With Jack Conte, one hears the wild sides and strange amalgamations of the avant-garde and electronica scenes blended heroically into the pop genre for a result that's striking in its brazen energies and emotional crescendos—at times dizzyingly heady, as in The Greatest Hoax. In fact, in a number of ways, he's the flipside of Knox Bronson's (reviewed here ) dreamily soporific melodies and flowing landscapes. Conte crafts mountainous cityscapes in a jumble of colliding tangents as he wails amid towering architecture, electric avenues, and alleyways as thrilling as they are foreboding, a ceaseless carousel ride through the modern oddtopia we call civilization.
Everything here is completely of his own manufacture: the playing, the recording, the arranging, the writing…the guy's a whiz kid and a half and possessed of bravado not often heard. The opening cut, Hollywood Endings, will take your head off in a rush of exhilaration and crosscut beats. No song has a definable timbre base and quiltings this crazy shouldn't work…but do…brilliantly. Sleep in Color is meant to disorient while it enthralls, to lift the spirit while tossing the listener from pillar to post in hedonistic abandon and psychological strategy.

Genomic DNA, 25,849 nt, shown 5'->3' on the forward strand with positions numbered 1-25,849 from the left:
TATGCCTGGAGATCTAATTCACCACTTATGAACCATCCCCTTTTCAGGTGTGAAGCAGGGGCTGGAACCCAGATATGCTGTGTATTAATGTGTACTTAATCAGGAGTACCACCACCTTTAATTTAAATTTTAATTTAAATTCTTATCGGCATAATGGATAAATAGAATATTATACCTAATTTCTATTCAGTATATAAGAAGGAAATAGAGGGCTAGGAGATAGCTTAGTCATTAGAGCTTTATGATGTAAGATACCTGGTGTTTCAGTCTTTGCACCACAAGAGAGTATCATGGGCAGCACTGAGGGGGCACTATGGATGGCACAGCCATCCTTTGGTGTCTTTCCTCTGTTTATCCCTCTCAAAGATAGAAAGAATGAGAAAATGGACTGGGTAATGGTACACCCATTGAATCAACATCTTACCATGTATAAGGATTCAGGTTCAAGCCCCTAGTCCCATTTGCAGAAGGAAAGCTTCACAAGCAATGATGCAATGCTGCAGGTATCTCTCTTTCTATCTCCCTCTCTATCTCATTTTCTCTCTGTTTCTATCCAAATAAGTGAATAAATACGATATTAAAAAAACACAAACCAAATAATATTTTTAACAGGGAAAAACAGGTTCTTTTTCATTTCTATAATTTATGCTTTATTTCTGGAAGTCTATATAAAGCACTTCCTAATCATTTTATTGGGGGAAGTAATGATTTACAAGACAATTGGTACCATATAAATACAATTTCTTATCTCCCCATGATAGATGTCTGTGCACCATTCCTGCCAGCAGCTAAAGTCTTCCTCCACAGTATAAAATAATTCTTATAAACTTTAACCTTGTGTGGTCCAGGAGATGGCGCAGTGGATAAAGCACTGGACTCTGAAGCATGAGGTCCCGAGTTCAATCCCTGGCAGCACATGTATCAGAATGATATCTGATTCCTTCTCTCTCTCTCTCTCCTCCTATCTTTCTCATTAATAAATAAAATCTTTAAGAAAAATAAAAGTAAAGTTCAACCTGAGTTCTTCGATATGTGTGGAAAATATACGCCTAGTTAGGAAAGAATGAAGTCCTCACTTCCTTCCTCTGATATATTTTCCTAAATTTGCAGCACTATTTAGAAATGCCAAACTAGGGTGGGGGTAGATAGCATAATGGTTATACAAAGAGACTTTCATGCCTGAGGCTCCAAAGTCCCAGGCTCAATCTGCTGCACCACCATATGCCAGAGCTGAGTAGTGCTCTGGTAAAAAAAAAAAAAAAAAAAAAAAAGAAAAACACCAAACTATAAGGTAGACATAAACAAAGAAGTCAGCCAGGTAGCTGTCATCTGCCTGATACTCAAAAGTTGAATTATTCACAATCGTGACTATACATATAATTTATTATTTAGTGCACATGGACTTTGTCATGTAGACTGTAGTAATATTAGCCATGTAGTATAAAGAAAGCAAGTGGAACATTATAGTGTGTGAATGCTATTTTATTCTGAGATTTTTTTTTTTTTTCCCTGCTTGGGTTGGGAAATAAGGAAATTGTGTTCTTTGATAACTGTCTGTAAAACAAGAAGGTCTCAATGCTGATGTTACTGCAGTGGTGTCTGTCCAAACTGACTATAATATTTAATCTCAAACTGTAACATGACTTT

This CD is a unique work, progressive as all get-out while distinctively pop, as arresting as the Buggles and as experimental as Rundgren's weirdest side. Too short by miles, a 5-cut EP, Sleep in Color had better be the precursor to a full-length final release or there'll be trouble in Dodge City. This sort of daring needs to get out and influence others above and beyond the audience this guy richly deserves. I was once surprised in conducting an interview with Morton Subotnick when he professed a love for turntablists, laptoppers, and such, so I have to say I think he'd be just as impressed with what's being done by Jack Conte. I've heard nothing quite like it myself and hope to hell this is just the beginning of a long career.
Edited by: David N. Pyles
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